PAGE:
As an active participant in the University of Toledo Center for Religious Understanding, religious pluralism and inter-religious acceptance is an issue close to my heart.
However, in the past, I’ve noticed that comparative religion can, at times, rub me the wrong way. This became evident a few days ago when a friend of mine, Luke, asked me what I thought about the similarities between the Hindu demigod Krishna and Jesus Christ.
I first did what any responsible scholar would do – I admitted that I was biased. I am Catholic, and for this reason, I’m inevitably looking at the comparison from a Christian perspective.
After admitting this bias, it became clear that this was the problem with any comparative religion. No one can compare religion objectively. Even the atheist or non-theist has bias in that he or she has already determined doctrinally that there is no transcendent sacred being or ultimate reality and can’t address the comparison with a true understanding of where those who subscribe to a religious tradition are coming from.
Still, with this open bias, I began to address my friend’s question.
I’ll frame Luke’s question more specifically. He asked if Jesus and Krishna could be incarnations of the same spirit. Krishna explains, in the "Bhagavad Gita," that when people are in need of some sort of spiritual guidance, Krishna visits them in the form of some person. Luke’s question was if Jesus could be one of these incarnations.
When I began to explore Luke’s question, I first thought about it from a Christian theological perspective.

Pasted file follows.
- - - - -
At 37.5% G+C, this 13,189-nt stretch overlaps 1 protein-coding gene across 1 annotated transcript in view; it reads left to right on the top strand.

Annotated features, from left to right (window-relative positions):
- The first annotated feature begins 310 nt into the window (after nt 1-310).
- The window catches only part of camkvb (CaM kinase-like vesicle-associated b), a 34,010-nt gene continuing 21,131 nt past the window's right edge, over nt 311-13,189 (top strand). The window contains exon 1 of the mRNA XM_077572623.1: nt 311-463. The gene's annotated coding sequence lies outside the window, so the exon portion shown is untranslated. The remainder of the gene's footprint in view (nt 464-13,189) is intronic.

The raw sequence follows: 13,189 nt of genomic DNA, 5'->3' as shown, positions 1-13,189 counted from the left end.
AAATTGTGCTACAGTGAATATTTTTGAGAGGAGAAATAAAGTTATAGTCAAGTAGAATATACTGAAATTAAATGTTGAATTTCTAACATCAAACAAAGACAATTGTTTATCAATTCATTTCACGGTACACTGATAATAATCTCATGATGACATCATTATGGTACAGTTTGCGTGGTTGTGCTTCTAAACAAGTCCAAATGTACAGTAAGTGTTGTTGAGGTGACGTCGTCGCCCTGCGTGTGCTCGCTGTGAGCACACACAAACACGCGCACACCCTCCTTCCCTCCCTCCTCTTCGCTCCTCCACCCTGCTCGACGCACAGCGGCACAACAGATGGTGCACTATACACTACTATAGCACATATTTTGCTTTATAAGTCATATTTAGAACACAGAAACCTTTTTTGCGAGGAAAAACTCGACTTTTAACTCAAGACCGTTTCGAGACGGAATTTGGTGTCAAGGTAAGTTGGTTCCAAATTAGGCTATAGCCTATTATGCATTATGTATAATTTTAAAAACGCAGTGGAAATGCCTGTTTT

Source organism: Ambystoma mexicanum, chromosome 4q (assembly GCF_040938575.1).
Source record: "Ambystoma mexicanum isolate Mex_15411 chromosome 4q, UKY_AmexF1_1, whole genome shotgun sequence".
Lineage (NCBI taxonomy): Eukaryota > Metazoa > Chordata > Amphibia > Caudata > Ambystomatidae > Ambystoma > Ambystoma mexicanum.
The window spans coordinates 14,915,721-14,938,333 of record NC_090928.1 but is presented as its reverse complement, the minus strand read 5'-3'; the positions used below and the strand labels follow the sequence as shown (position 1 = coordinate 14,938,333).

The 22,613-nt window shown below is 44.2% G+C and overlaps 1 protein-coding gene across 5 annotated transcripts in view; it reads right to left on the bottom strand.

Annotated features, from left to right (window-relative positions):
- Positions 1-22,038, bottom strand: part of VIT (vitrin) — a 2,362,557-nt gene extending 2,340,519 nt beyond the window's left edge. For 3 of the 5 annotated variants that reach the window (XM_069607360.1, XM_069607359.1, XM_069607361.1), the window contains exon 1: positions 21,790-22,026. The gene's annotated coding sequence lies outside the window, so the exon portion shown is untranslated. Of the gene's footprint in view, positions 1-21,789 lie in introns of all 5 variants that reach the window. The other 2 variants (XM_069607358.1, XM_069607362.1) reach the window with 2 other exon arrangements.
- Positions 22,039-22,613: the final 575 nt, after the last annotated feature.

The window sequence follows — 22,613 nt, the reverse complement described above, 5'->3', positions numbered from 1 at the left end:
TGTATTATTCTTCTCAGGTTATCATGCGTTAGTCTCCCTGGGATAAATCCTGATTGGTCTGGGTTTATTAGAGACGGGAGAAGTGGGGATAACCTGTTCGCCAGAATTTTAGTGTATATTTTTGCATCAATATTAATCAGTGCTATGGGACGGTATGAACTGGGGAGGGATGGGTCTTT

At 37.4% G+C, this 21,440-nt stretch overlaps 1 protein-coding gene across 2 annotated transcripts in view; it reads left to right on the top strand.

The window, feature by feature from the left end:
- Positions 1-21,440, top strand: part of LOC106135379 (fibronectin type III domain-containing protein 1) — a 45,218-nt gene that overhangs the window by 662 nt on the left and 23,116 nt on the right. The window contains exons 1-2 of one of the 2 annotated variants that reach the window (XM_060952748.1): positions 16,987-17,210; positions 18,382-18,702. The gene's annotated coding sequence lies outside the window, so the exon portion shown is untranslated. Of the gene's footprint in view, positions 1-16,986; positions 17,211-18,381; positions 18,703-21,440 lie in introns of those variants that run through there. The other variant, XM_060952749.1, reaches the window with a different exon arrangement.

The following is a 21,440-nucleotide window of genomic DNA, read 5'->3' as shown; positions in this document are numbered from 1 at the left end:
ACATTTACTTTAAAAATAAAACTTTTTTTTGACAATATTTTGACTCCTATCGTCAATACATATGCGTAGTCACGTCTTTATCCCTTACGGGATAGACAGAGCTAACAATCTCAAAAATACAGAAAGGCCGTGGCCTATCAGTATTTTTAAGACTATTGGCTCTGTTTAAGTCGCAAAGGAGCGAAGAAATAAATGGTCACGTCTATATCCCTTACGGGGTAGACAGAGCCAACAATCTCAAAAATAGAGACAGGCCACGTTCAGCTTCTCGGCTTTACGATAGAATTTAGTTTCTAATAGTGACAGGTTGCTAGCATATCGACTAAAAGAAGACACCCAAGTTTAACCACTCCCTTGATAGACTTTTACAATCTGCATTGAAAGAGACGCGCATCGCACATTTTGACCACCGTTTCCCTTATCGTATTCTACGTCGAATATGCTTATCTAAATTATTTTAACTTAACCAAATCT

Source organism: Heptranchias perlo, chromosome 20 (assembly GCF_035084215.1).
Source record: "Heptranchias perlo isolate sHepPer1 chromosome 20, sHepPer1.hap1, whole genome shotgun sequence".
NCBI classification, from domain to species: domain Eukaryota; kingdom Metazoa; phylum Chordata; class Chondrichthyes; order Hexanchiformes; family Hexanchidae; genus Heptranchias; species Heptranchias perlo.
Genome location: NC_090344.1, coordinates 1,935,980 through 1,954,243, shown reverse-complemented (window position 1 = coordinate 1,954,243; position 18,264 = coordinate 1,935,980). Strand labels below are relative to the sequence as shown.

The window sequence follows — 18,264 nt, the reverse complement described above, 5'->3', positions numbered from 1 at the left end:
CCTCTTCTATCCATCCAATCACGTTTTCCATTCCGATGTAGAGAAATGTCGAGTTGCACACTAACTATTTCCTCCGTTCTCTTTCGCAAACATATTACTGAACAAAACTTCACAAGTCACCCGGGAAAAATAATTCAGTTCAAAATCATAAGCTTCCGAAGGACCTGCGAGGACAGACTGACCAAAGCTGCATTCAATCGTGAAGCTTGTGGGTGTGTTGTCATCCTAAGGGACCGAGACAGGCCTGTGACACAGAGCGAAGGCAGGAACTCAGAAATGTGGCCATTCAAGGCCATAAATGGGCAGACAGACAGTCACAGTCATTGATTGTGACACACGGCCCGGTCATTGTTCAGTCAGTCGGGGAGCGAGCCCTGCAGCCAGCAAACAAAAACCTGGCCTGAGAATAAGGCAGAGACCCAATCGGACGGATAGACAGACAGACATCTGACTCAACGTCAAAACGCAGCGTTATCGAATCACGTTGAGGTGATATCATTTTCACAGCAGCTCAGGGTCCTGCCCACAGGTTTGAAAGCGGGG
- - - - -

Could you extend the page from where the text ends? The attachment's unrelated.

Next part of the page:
Of course, because of the way Christians understand time and the afterlife, there’s an issue with the Hindu concept of reincarnation, or the idea that time is cyclical and one is reborn into this same world after death into a situation based on their actions and the fulfillment of their duty in their last life. This is inconsistent with the Christian idea of eternal life in heaven in communion with God after one’s earthly life.
When it comes to the idea of Jesus as an incarnation of Krishna, there’s of course the issue that Jesus was not a demigod on earth, not a mere representation, but plain and simply God. Though Jesus was fully God and fully human, he was regardless nothing less than fully divine. Also, as the Christian scriptures state, Jesus is the one true God, not one of many incarnations as Hinduism would have it, all of which are actually just representations of one true ultimate reality.
After addressing the question from the Christian theological perspective, I was curious about the Hindu perspective. If I were a Hindu theologian addressing Christianity in this context, how would I understand Jesus?
Speaking from the perspective of someone with a rather elementary knowledge of Hinduism, I suppose there would be no issue here. It seems that Jesus could very well be an incarnation of Krishna. Someone with a more developed understanding of Hinduism could easily confirm or correct my thoughts.
But fundamentally, Hinduism preaches that the divine is both destructive and constructive while most Christian perspectives understand the divine to be focused on the positive and the constructive.